It can definitely be with Shea butter producers but I think that whoever organizes it has to be part philantropist, part business (wo)man in order for it to work properly and for the women to actually get their just rewards for their hard labour.

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A Simple Thing

This is true, the standards for Ori don’t seem to be…uh, there. I found a squashed spider in mine. Fortunately, I’m not arachnophobia, but for anyone else, it could have been tragic.

A lot of the American bloggers I follow have really yellow shea butter. I know shea butter can range in colour, but when it is the same colour as a lemon almost, it does make me wonder…
I’m sorry if my blog comment form is misbehaving! :/ I don’t know how to correct it but please feel free to e-mail me as well!
This is true. Some of my family claim that equality would exist in some form in Nigeria if the people at the top cared about the people at the bottom – but that the temptation to reward yourself too generously can be too much for some people *sigh*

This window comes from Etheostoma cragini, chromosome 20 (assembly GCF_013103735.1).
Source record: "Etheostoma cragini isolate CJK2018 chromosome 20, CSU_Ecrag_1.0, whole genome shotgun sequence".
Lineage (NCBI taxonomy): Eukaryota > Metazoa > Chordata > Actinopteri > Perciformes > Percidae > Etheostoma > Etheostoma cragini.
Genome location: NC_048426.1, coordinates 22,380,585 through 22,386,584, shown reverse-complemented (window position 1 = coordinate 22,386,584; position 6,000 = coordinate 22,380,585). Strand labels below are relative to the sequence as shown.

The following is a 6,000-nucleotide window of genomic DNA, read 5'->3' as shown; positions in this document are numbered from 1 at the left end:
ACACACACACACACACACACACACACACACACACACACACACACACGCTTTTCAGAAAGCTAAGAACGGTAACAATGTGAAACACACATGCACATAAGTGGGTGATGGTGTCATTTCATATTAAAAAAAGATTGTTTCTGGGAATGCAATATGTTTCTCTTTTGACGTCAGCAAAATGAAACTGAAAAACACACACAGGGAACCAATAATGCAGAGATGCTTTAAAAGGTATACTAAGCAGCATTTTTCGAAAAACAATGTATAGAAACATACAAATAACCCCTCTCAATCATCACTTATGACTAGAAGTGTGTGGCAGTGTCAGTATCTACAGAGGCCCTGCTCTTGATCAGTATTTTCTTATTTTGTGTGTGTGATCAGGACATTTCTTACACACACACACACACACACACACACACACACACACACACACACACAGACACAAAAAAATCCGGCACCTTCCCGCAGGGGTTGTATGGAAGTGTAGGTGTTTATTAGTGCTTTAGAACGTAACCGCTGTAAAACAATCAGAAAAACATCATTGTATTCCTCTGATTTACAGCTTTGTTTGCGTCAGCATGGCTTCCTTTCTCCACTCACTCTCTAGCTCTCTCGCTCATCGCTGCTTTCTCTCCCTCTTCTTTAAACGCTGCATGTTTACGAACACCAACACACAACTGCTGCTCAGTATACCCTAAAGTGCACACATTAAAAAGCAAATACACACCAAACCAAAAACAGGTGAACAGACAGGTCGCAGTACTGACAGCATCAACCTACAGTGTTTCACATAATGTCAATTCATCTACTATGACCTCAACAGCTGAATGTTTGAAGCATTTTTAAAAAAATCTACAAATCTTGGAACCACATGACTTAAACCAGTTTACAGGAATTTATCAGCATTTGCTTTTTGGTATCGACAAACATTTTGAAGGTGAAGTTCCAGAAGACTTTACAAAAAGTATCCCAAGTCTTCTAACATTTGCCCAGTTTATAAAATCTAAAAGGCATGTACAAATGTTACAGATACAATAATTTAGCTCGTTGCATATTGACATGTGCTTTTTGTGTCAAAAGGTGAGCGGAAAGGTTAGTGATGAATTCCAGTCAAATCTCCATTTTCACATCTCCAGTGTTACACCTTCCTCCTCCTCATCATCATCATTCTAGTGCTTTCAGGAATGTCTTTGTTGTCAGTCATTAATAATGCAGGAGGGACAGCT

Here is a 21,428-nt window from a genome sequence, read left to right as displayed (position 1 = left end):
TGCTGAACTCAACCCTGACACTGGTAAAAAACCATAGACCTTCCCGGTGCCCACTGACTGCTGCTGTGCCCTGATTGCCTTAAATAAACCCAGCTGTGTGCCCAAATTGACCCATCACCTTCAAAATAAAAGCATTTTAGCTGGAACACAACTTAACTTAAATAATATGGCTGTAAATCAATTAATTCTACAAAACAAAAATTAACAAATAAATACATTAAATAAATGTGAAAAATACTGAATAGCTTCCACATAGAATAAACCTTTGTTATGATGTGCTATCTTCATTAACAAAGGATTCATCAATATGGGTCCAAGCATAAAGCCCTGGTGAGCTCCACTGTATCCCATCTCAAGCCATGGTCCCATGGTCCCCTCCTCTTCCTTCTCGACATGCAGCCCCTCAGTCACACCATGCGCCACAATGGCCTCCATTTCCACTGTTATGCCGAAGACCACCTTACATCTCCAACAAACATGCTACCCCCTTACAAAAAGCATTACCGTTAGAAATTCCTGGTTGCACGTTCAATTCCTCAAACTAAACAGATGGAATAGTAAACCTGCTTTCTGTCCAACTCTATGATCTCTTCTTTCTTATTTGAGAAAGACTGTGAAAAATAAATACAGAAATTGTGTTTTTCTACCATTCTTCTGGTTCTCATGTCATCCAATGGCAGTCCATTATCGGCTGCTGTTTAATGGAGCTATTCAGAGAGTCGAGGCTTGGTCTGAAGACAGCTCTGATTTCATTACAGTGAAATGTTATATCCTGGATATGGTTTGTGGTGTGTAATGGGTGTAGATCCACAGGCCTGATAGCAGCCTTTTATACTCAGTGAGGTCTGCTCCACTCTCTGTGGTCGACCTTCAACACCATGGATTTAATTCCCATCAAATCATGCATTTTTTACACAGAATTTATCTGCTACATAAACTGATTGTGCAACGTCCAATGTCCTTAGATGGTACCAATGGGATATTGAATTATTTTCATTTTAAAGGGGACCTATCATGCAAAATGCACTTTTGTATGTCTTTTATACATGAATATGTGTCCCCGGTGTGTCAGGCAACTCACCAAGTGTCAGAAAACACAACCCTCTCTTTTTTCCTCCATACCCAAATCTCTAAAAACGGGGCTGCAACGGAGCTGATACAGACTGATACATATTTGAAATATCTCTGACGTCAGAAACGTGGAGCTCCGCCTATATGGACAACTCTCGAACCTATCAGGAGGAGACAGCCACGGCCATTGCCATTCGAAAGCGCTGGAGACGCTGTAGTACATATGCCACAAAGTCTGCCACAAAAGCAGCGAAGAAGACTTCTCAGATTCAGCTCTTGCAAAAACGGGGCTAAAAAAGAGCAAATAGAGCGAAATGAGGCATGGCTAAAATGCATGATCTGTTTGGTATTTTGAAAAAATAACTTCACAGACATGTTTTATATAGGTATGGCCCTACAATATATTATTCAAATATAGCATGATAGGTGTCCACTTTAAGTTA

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Sahara

hi, Thanks for your blog, really interesting and am so glad I came accross it on my quest for natural hair products in Lagos. I just relocated to lagos, and do not know many places, my husband, who is Nigerian does though, so I was wondering if you can give me places where I can get authentic shea Butter, Black soap (Both Bar and Liquid) in Lagos. Thanks

Sahara

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mikki

Wow…. I have never used pure shea butter before…
I have not been a fan of how it is packaged and sold in the local stores here in the US…